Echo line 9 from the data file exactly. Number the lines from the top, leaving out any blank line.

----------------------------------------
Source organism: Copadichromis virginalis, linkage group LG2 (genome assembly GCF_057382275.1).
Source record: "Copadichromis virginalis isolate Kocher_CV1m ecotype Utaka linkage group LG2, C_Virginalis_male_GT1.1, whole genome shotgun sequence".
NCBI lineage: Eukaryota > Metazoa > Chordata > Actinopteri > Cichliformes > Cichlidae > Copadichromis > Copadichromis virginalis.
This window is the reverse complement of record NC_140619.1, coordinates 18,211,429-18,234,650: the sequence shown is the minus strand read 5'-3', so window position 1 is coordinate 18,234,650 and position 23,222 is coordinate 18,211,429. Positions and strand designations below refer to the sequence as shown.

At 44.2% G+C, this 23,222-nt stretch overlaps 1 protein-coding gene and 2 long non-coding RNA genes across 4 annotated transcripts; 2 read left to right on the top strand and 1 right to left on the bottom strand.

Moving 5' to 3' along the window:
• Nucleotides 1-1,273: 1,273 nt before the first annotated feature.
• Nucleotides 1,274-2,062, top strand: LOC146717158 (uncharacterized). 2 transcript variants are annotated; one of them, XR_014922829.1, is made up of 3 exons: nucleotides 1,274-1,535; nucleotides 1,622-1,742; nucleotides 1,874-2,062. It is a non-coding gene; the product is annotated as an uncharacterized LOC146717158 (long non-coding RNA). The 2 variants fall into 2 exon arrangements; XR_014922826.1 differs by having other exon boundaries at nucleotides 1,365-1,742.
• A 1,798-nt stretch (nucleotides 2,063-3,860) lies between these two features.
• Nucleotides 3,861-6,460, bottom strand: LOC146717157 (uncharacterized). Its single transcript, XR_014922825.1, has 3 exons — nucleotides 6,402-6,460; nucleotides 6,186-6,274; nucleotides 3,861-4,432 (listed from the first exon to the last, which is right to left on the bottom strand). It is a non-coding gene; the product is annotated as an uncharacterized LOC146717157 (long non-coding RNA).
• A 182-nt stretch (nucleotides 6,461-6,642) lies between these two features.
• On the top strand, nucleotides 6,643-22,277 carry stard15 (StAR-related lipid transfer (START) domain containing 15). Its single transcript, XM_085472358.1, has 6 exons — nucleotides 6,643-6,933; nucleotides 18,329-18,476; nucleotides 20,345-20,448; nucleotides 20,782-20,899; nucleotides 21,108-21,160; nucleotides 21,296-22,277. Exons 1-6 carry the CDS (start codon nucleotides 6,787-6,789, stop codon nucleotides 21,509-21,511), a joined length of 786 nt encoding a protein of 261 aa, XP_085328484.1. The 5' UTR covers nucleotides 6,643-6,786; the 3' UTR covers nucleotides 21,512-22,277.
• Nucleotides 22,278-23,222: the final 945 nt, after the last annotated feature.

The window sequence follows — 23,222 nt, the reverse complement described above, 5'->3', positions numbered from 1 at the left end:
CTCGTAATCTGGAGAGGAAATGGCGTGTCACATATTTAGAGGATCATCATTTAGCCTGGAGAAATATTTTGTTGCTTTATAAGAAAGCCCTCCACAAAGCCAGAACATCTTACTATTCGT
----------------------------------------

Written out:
• A 1,798-nt stretch (nucleotides 2,063-3,860) lies between these two features.